Beverley Hughes: The new British passport, which it is planned will be issued from mid 2005 onwards, will store electronically a portrait or image of the applicant of sufficient resolution to support the application of any form of facial recognition software. In addition, some of the information printed on the biodata page of the passport will also be stored electronically.

This information will be stored on contactless computer chip and will be digitally signed when issued to prevent alteration and confirm authentication.

All British passports already contain a machine readable zone (MRZ) which contains some of the same biodata; some media reports have described this as a bar code.

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Mr. Battle: To ask the Secretary of State for the Home Department if he will take steps to introduce an exit centre in HM Prison Leeds for people leaving prison, to link addiction, mental health, rehabilitation, education and training procedures inside prison with programmes available outside. [149034]

Paul Goggins: Funding has been secured for the development of a healthy living centre that will draw upon partnerships with the community to provide better opportunities for prisoners to make informed decisions about lifestyle and healthy living. Community partnerships have also been established to build upon housing and employment provision and to improve the opportunity and quality of education. I would be happy to meet my right hon. Friend to discuss how these projects can help achieve the objectives he outlines.

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Tom Cox: To ask the Secretary of State for the Home Department how many (a) men and (b) women were (i) serving a life sentence for murder and (ii) category A prisoners on 1 January. [148606]

Paul Goggins: At the end of November 2003, 3,546 males and 133 females were serving a life sentence for murder in prisons in England and Wales.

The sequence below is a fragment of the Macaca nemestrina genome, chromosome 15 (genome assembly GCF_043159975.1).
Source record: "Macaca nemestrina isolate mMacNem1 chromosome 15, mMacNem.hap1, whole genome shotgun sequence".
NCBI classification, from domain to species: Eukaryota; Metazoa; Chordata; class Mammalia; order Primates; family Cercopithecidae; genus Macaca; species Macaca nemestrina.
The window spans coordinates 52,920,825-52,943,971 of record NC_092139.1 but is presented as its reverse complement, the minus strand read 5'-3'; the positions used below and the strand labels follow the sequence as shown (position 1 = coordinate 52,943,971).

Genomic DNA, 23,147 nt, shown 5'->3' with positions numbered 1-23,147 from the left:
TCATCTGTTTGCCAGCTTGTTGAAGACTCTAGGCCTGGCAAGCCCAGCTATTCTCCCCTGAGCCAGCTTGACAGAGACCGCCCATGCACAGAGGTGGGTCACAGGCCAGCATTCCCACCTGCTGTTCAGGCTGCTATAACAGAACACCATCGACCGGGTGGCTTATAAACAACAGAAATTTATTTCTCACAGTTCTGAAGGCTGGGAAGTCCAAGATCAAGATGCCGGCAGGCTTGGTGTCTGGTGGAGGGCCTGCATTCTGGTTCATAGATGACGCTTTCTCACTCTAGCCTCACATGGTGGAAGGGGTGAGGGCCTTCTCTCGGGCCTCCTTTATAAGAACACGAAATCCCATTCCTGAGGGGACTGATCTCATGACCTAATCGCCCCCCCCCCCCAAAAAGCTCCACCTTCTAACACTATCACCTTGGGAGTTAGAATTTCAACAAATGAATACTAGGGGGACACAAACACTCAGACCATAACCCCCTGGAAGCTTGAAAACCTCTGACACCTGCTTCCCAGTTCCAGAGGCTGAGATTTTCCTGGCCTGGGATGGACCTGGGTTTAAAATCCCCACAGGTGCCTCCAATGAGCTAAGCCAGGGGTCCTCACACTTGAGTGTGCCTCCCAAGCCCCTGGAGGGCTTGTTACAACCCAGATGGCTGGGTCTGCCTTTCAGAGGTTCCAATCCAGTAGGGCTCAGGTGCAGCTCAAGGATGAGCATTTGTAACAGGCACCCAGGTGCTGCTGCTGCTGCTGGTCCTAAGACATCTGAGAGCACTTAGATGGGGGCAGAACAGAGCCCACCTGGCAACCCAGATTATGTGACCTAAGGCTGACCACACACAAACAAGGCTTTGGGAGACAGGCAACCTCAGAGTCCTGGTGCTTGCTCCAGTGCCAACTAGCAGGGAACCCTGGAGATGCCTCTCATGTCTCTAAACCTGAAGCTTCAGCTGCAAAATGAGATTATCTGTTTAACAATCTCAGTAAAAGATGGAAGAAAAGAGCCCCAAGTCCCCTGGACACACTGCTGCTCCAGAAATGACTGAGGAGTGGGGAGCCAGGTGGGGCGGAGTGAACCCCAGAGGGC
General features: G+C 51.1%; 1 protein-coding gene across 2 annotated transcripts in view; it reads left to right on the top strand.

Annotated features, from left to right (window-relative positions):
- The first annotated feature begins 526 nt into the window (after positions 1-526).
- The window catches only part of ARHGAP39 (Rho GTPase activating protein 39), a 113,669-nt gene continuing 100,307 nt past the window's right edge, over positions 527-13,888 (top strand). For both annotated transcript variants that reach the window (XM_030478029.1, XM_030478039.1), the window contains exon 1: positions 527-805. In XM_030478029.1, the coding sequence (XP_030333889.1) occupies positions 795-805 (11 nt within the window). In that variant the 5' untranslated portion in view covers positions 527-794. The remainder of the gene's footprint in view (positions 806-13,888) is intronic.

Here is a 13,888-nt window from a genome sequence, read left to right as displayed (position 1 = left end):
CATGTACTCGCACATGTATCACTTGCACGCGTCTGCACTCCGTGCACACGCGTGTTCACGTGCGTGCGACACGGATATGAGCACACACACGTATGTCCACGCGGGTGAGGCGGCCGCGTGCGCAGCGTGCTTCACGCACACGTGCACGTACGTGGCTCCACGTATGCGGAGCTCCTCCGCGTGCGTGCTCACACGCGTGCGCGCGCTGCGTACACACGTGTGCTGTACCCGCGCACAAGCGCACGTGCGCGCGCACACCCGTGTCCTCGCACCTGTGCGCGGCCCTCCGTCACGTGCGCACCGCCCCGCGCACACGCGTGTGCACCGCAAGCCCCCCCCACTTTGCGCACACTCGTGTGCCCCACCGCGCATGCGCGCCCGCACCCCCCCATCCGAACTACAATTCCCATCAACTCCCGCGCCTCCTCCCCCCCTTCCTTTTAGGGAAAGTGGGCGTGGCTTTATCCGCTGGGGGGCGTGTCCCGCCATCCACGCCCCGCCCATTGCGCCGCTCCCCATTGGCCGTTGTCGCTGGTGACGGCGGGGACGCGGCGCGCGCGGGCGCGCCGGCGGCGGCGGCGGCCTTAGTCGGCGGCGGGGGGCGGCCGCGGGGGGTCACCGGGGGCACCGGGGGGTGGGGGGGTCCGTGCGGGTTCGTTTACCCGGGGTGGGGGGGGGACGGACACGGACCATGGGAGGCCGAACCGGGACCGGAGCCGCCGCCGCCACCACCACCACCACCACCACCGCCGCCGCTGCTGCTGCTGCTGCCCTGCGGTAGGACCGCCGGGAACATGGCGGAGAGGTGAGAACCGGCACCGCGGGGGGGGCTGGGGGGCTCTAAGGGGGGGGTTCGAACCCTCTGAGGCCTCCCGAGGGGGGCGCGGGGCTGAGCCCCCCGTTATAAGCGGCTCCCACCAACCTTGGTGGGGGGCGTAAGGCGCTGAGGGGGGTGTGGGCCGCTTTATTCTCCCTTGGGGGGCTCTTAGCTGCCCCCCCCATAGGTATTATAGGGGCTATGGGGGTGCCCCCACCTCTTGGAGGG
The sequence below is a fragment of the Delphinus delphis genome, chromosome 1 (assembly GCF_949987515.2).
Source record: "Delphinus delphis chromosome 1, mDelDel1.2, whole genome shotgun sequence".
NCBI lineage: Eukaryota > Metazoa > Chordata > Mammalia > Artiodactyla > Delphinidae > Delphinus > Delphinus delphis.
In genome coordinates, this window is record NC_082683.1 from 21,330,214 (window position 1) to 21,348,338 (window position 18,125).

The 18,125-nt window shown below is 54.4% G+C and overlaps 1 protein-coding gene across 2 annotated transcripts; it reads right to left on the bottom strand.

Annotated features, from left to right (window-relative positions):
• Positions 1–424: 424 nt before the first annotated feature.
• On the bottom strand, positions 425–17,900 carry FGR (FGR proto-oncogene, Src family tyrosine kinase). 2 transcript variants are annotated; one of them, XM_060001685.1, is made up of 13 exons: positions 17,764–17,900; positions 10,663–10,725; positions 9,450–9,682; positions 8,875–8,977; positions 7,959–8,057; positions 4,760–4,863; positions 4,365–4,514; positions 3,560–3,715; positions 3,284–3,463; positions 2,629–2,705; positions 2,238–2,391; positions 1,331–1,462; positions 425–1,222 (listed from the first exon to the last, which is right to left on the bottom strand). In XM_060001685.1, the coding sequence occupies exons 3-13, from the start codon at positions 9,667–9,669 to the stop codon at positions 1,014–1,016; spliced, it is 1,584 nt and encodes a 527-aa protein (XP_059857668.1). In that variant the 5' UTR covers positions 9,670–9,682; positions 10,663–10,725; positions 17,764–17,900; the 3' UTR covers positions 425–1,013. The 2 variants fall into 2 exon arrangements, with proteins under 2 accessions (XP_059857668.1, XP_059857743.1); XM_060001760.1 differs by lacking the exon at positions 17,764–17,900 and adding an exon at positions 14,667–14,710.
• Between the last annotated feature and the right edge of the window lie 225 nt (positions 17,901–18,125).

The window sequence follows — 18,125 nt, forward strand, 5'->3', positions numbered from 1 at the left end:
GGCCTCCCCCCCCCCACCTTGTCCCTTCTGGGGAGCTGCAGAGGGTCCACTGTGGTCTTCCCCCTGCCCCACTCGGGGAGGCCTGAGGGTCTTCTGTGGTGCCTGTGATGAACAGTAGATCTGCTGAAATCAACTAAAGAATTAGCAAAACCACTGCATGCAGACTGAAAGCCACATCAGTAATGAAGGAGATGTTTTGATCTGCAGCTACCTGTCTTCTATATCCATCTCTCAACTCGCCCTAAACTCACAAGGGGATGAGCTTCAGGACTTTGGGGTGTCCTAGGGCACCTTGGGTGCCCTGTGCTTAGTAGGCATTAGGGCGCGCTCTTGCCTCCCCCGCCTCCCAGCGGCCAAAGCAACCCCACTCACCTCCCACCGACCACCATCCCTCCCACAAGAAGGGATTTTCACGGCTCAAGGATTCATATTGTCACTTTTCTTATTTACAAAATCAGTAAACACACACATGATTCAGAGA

At the end of November 2003, 951 males and seven females who were in prisons in England and Wales were classified as Category A prisoners.

Joan Ruddock: To ask the Secretary of State for the Home Department what assessment he has made of the reasons for the change in the percentage of remand prisoners who are women convicted and awaiting sentence. [142889]

Paul Goggins: The number and percentage of remand prisoners who are women convicted and awaiting sentence is given in the following table.

Female remand population in custody

Females on remand383395490491538599704748700775945
Convicted unsentenced112110139147167203278313304345449
Convicted unsentenced (23)2928283031343942434547

(23) As a percentage of total female population.


The components do not always add to the totals because they have been rounded independently.

The number of female convicted unsentenced prisoners as a percentage of the total female remand population has increased since 1992; showing a similar increase to the number of male convicted unsentenced prisoners as a percentage of the total male remand population. There are many reasons for this increase. For example, arrangements for plea before venue, as made possible by the Criminal Procedures and Investigations Act 1996 and the Crime (Sentences) Act 1997, were implemented on 1 October 1997. Plea before venue led to offenders pleading guilty earlier than previously and hence spending less time untried and spending proportionately more time convicted unsentenced.